I am a small business owner and cancer survivor, and, on May 2, I traveled to Augusta with my wife Jenny to testify for LD 1491, the Maine Work Credit, an expansion of the Earned Income Tax Credit (EITC).

Expanding the EITC to middle-income earners will directly benefit tens of thousands of small business owners all across our state, including me. While lobbyists often use small business owners to argue against a fair tax system, the grand majority of us are solidly working class. In 2016 the median income for a small business owner with an incorporated firm was $41,921. We did not become small business owners to get rich, but rather to follow our dreams and support our families and our communities. The Maine Work Credit will help us to do that.

Three years ago I was diagnosed with myxofibrosarcoma, a rare cancer that forms in connective tissue. It attacked my elbow, then my lungs, and then my lymphatic system. To date, I’ve had nine surgeries and 55 radiation treatments. My wife Jenny has been there the whole way for me, driving me to doctors’ appointments when I couldn’t drive myself, researching treatments, and helping me to get through the toughest days. She’s one of the countless Mainers currently caring for a family member. While caregiving is crucial work, we do not value it. The Maine Work Credit would benefit at least 14,400 caregivers who were previously ineligible for the EITC. We live in the oldest state in the nation, and it is key to our future to value the countless caretakers who will care for aging family members.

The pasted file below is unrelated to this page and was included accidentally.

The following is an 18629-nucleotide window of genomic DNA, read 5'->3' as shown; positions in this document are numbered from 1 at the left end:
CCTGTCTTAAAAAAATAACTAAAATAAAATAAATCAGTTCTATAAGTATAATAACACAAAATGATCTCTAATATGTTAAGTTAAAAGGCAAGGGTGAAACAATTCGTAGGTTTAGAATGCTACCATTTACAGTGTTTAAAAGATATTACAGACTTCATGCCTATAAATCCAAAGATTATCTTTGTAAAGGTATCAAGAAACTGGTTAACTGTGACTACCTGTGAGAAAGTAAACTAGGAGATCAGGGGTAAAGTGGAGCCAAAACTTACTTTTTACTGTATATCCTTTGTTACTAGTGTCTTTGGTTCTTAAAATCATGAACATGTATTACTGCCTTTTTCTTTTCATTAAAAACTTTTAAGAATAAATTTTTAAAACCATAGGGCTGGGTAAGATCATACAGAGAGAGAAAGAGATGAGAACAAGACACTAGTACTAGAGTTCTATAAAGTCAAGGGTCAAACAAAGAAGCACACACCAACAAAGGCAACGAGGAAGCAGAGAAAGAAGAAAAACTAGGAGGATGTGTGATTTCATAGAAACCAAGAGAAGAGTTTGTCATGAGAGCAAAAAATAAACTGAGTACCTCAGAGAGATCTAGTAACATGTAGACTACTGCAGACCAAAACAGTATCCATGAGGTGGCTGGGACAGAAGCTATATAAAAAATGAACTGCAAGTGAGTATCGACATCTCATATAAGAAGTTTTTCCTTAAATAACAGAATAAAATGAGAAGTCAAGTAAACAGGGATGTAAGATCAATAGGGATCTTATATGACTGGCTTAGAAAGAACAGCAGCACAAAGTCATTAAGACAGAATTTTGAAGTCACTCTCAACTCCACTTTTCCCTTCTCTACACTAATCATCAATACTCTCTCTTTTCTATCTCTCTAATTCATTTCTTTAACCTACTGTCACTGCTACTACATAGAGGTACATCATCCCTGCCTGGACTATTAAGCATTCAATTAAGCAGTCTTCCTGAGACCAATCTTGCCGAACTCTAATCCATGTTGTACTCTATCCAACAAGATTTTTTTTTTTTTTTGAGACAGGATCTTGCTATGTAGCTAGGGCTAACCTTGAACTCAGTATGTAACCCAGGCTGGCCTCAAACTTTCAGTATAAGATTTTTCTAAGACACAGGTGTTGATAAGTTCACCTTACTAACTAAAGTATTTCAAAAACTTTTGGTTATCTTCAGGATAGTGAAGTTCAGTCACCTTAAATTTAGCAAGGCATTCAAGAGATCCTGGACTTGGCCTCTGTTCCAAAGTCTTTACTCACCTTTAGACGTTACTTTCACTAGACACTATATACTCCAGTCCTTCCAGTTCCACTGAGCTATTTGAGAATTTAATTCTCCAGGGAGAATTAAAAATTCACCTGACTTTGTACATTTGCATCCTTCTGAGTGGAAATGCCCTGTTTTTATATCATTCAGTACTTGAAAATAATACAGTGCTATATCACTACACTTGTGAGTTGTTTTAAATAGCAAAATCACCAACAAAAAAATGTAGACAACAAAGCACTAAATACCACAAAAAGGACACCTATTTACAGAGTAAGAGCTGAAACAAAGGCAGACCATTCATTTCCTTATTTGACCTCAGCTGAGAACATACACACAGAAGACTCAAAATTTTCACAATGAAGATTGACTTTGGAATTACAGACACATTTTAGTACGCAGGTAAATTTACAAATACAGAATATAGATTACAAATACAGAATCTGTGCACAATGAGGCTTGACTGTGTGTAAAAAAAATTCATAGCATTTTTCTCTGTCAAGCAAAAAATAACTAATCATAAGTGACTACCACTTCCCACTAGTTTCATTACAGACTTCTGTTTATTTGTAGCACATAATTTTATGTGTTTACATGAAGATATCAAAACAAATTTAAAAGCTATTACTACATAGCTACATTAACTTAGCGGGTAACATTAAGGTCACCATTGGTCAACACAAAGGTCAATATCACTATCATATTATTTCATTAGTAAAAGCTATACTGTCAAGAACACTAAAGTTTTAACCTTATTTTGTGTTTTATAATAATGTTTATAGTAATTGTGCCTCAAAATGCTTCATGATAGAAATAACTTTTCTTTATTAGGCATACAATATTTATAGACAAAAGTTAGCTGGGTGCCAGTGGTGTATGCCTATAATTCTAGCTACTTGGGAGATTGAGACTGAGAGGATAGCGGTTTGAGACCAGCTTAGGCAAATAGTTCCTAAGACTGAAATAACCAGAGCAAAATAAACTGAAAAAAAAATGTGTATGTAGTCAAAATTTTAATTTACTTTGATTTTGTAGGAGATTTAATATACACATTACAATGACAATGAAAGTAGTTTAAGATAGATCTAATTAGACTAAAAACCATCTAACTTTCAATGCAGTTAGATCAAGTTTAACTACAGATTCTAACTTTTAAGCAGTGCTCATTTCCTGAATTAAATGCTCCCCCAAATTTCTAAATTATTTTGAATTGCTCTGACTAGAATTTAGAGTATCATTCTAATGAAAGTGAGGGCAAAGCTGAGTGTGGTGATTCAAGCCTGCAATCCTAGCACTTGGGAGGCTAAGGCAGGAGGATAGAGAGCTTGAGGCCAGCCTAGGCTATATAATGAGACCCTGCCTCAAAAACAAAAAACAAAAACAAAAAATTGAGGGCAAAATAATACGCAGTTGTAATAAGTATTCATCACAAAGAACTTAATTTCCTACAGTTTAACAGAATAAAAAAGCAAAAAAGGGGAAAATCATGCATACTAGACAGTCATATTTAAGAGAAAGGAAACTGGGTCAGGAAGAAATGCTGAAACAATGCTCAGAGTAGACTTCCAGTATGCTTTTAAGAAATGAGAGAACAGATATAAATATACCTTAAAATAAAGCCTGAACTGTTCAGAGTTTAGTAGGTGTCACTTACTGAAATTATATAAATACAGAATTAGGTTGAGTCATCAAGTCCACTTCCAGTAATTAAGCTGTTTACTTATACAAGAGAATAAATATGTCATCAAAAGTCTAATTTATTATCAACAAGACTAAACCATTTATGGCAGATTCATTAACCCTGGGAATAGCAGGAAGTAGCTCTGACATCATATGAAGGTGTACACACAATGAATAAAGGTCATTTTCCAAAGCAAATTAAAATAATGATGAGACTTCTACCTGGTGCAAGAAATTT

The Maine Work Credit is a win for small business owners, is a win for caregivers, and is a win for Maine families.

David Tuemmler

North Yarmouth

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